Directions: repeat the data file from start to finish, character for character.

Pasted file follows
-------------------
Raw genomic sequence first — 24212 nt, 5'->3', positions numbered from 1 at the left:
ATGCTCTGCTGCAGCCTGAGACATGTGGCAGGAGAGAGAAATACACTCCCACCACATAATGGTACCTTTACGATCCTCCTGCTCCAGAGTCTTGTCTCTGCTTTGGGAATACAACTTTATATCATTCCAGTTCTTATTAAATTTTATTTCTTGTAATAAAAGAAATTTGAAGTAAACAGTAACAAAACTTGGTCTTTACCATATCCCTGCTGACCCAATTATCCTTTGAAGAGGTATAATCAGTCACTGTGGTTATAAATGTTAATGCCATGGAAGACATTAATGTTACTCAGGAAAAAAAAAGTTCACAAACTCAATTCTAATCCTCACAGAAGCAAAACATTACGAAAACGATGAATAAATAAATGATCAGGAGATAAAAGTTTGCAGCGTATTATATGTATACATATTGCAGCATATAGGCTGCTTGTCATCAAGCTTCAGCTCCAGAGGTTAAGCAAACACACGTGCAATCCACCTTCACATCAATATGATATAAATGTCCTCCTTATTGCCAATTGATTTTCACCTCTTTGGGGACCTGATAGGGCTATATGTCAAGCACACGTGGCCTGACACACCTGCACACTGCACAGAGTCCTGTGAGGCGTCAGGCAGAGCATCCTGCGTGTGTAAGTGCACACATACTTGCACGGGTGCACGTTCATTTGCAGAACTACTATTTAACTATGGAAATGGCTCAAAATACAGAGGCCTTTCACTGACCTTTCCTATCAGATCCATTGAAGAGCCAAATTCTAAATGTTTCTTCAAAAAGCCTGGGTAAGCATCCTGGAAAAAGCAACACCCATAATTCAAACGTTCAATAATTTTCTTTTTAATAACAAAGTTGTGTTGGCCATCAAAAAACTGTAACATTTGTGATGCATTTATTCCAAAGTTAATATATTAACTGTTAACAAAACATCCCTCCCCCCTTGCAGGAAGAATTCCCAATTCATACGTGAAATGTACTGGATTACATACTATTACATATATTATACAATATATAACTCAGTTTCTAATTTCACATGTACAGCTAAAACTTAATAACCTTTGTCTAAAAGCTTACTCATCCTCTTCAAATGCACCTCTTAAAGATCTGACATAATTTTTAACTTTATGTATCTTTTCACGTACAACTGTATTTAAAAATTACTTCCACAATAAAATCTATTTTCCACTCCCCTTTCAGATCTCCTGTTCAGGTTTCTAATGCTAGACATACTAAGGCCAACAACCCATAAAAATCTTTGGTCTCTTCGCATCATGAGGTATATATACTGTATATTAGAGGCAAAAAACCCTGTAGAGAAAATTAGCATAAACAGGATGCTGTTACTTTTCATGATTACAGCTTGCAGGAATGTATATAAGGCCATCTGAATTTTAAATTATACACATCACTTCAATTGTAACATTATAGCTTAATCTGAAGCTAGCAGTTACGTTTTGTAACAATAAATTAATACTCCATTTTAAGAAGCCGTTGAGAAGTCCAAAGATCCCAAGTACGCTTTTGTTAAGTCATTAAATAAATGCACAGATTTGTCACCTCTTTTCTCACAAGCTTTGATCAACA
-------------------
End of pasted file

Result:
Raw genomic sequence first — 24212 nt, 5'->3', positions numbered from 1 at the left:
ATGCTCTGCTGCAGCCTGAGACATGTGGCAGGAGAGAGAAATACACTCCCACCACATAATGGTACCTTTACGATCCTCCTGCTCCAGAGTCTTGTCTCTGCTTTGGGAATACAACTTTATATCATTCCAGTTCTTATTAAATTTTATTTCTTGTAATAAAAGAAATTTGAAGTAAACAGTAACAAAACTTGGTCTTTACCATATCCCTGCTGACCCAATTATCCTTTGAAGAGGTATAATCAGTCACTGTGGTTATAAATGTTAATGCCATGGAAGACATTAATGTTACTCAGGAAAAAAAAAGTTCACAAACTCAATTCTAATCCTCACAGAAGCAAAACATTACGAAAACGATGAATAAATAAATGATCAGGAGATAAAAGTTTGCAGCGTATTATATGTATACATATTGCAGCATATAGGCTGCTTGTCATCAAGCTTCAGCTCCAGAGGTTAAGCAAACACACGTGCAATCCACCTTCACATCAATATGATATAAATGTCCTCCTTATTGCCAATTGATTTTCACCTCTTTGGGGACCTGATAGGGCTATATGTCAAGCACACGTGGCCTGACACACCTGCACACTGCACAGAGTCCTGTGAGGCGTCAGGCAGAGCATCCTGCGTGTGTAAGTGCACACATACTTGCACGGGTGCACGTTCATTTGCAGAACTACTATTTAACTATGGAAATGGCTCAAAATACAGAGGCCTTTCACTGACCTTTCCTATCAGATCCATTGAAGAGCCAAATTCTAAATGTTTCTTCAAAAAGCCTGGGTAAGCATCCTGGAAAAAGCAACACCCATAATTCAAACGTTCAATAATTTTCTTTTTAATAACAAAGTTGTGTTGGCCATCAAAAAACTGTAACATTTGTGATGCATTTATTCCAAAGTTAATATATTAACTGTTAACAAAACATCCCTCCCCCCTTGCAGGAAGAATTCCCAATTCATACGTGAAATGTACTGGATTACATACTATTACATATATTATACAATATATAACTCAGTTTCTAATTTCACATGTACAGCTAAAACTTAATAACCTTTGTCTAAAAGCTTACTCATCCTCTTCAAATGCACCTCTTAAAGATCTGACATAATTTTTAACTTTATGTATCTTTTCACGTACAACTGTATTTAAAAATTACTTCCACAATAAAATCTATTTTCCACTCCCCTTTCAGATCTCCTGTTCAGGTTTCTAATGCTAGACATACTAAGGCCAACAACCCATAAAAATCTTTGGTCTCTTCGCATCATGAGGTATATATACTGTATATTAGAGGCAAAAAACCCTGTAGAGAAAATTAGCATAAACAGGATGCTGTTACTTTTCATGATTACAGCTTGCAGGAATGTATATAAGGCCATCTGAATTTTAAATTATACACATCACTTCAATTGTAACATTATAGCTTAATCTGAAGCTAGCAGTTACGTTTTGTAACAATAAATTAATACTCCATTTTAAGAAGCCGTTGAGAAGTCCAAAGATCCCAAGTACGCTTTTGTTAAGTCATTAAATAAATGCACAGATTTGTCACCTCTTTTCTCACAAGCTTTGATCAACA